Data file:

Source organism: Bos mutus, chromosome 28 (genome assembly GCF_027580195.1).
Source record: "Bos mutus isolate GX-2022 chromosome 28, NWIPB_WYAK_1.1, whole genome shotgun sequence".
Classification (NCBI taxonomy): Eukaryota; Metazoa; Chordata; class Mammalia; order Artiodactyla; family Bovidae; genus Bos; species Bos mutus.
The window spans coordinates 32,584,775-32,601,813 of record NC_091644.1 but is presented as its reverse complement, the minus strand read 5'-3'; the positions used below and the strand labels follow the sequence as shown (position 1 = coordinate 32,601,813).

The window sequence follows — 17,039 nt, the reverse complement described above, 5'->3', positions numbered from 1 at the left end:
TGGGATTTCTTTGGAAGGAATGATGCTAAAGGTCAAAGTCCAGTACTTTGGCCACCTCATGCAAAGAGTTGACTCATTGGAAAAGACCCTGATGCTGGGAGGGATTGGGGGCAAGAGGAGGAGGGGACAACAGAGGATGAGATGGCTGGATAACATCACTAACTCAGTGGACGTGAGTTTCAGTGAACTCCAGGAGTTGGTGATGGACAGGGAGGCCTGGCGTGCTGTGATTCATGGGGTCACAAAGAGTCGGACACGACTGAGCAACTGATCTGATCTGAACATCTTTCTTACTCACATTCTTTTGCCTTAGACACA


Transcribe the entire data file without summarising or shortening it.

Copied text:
Source organism: Bos mutus, chromosome 28 (genome assembly GCF_027580195.1).
Source record: "Bos mutus isolate GX-2022 chromosome 28, NWIPB_WYAK_1.1, whole genome shotgun sequence".
Classification (NCBI taxonomy): Eukaryota; Metazoa; Chordata; class Mammalia; order Artiodactyla; family Bovidae; genus Bos; species Bos mutus.
The window spans coordinates 32,584,775-32,601,813 of record NC_091644.1 but is presented as its reverse complement, the minus strand read 5'-3'; the positions used below and the strand labels follow the sequence as shown (position 1 = coordinate 32,601,813).

The window sequence follows — 17,039 nt, the reverse complement described above, 5'->3', positions numbered from 1 at the left end:
TGGGATTTCTTTGGAAGGAATGATGCTAAAGGTCAAAGTCCAGTACTTTGGCCACCTCATGCAAAGAGTTGACTCATTGGAAAAGACCCTGATGCTGGGAGGGATTGGGGGCAAGAGGAGGAGGGGACAACAGAGGATGAGATGGCTGGATAACATCACTAACTCAGTGGACGTGAGTTTCAGTGAACTCCAGGAGTTGGTGATGGACAGGGAGGCCTGGCGTGCTGTGATTCATGGGGTCACAAAGAGTCGGACACGACTGAGCAACTGATCTGATCTGAACATCTTTCTTACTCACATTCTTTTGCCTTAGACACA